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By Ed Taylor
Sept. 1—In a precedent-setting decision, Brazil's highest labor court has ruled that workers and management can negotiate work agreements without the involvement of unions in situations where the local union has refused to bargain.
The fact that virtually every type of labor agreement in Brazil requires the approval of a union has created situations where employees of a company have approved an agreement that was later rejected by the local union for political reasons.
In a decision announced Aug. 26, Brazil's Superior Labor Court overturned a lower court decision that had rejected an agreement reached by Braskem S.A., Latin America's largest petrochemical firm, with its employees at a refinery in southern Brazil. Under that accord, the employees agreed to 12-hour shifts over a two-year period.
Responding to Braskem's argument that the local union had refused to take part in negotiations, the superior court ruled that under special conditions Brazil's consolidated labor laws (CLT) and the 1988 revision of the constitution permit collective bargaining without the participation of unions. According to the court, these special conditions include the refusal of the local union to negotiate coupled with an unsuccessful attempt to involve the confederation to which the local belongs in resolving the issue.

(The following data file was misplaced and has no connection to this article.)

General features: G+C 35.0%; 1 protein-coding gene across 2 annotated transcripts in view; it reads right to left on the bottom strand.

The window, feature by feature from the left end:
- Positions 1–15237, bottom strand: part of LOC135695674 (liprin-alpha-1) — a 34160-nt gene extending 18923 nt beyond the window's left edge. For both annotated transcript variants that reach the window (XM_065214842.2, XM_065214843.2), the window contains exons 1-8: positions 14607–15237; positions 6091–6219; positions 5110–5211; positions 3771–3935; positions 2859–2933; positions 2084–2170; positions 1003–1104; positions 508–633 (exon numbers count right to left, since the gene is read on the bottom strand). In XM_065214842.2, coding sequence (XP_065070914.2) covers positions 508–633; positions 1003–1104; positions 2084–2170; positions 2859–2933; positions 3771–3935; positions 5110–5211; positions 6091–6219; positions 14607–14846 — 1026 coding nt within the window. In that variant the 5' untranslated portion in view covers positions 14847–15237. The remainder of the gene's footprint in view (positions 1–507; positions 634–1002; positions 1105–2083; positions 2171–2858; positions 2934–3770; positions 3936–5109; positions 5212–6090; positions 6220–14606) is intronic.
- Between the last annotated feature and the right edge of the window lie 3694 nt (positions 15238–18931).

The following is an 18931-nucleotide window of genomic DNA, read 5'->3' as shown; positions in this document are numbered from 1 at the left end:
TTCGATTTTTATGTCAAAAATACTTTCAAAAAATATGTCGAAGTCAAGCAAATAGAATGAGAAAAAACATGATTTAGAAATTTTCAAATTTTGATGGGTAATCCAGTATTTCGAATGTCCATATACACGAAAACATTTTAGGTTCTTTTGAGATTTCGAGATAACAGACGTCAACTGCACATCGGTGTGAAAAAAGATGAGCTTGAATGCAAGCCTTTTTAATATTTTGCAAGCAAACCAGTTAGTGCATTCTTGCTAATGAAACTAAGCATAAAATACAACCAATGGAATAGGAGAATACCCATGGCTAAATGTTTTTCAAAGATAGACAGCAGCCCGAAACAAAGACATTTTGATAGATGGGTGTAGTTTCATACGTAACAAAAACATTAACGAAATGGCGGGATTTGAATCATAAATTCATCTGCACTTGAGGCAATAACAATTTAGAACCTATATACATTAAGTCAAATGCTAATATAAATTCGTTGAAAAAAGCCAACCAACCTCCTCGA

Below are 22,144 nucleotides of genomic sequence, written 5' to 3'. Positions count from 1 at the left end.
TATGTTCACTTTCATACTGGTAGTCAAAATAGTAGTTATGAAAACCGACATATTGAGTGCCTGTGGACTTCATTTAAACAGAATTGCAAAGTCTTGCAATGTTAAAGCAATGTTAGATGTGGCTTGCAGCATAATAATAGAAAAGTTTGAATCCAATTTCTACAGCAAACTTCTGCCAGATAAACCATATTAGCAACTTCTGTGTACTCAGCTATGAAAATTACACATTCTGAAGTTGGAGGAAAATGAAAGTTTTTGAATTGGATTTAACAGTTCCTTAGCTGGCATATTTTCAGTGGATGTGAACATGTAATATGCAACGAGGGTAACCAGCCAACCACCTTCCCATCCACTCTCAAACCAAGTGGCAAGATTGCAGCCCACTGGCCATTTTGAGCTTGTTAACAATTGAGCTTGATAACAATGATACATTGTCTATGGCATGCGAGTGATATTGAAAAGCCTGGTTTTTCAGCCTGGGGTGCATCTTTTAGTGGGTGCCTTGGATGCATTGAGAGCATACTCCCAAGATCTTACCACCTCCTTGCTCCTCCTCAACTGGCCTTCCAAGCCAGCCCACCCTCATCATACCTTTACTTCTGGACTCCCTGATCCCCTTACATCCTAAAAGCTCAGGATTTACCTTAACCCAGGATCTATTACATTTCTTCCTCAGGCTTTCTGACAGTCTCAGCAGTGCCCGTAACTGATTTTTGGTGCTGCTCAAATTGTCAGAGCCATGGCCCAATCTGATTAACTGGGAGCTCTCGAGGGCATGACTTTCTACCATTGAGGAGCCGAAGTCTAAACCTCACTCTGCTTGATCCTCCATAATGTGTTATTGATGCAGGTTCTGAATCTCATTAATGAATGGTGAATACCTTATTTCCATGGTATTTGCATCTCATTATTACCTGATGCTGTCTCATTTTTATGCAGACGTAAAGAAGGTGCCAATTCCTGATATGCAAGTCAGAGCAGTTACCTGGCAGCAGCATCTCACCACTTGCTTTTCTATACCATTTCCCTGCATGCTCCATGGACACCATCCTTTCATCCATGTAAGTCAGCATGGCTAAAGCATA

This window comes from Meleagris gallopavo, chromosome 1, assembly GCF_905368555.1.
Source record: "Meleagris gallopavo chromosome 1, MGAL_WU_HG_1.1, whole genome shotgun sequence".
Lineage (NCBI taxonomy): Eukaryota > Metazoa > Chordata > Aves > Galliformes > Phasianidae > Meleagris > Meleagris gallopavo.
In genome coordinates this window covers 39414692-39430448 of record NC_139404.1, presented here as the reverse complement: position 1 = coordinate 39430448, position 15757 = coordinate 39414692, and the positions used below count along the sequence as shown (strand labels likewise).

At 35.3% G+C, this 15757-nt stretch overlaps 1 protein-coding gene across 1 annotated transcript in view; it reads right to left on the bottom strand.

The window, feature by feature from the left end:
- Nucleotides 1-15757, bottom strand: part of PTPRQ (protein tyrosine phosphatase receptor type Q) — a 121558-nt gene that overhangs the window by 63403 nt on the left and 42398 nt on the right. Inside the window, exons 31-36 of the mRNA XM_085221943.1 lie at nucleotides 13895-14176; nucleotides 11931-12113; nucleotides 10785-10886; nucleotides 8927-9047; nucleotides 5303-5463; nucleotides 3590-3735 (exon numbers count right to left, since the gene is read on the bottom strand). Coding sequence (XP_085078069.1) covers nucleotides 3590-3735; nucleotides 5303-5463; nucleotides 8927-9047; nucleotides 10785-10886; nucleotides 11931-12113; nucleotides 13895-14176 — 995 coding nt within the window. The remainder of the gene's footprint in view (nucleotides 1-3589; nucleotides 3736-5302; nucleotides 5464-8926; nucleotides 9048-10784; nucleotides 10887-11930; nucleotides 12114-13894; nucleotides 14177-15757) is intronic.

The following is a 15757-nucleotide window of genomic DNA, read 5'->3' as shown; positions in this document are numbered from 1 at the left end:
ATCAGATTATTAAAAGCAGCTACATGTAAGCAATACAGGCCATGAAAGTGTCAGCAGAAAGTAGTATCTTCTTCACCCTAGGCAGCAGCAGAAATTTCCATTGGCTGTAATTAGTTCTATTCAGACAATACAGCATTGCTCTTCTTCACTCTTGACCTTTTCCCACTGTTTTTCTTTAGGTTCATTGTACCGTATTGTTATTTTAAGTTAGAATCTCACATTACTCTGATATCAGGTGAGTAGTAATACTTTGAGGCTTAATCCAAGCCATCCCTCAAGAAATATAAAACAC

Attorney Victor Russomano of Brasilia-based Russomano Advocacia represented Braskem in its appeal and told Bloomberg BNA via e-mail that the decision is a major victory for companies and sets an important precedent.
“It was made clear that the CLT permission for agreements without labor unions remains in effect under the new constitution,” Russomano said.
The representative of the labor union involved in the dispute, attorney Marthius Savio Cavalcante Lobato of the law firm Lobato Attorneys and Judicial Consulting in Brasilia, argued before the court that the union had not refused to negotiate but that it was impossible to reach an agreement.
Lobato called the superior court's ruling a dangerous precedent for workers in that it allows situations where they are not represented by unions.
To contact the reporter on this story: Ed Taylor in Rio de Janeiro at email@example.com
To contact the editor responsible for this story: Rick Vollmar at firstname.lastname@example.org
For more information on Brazilian HR law and regulation, see the Brazil primer.
Copyright © 2016 The Bureau of National Affairs, Inc. All Rights Reserved.
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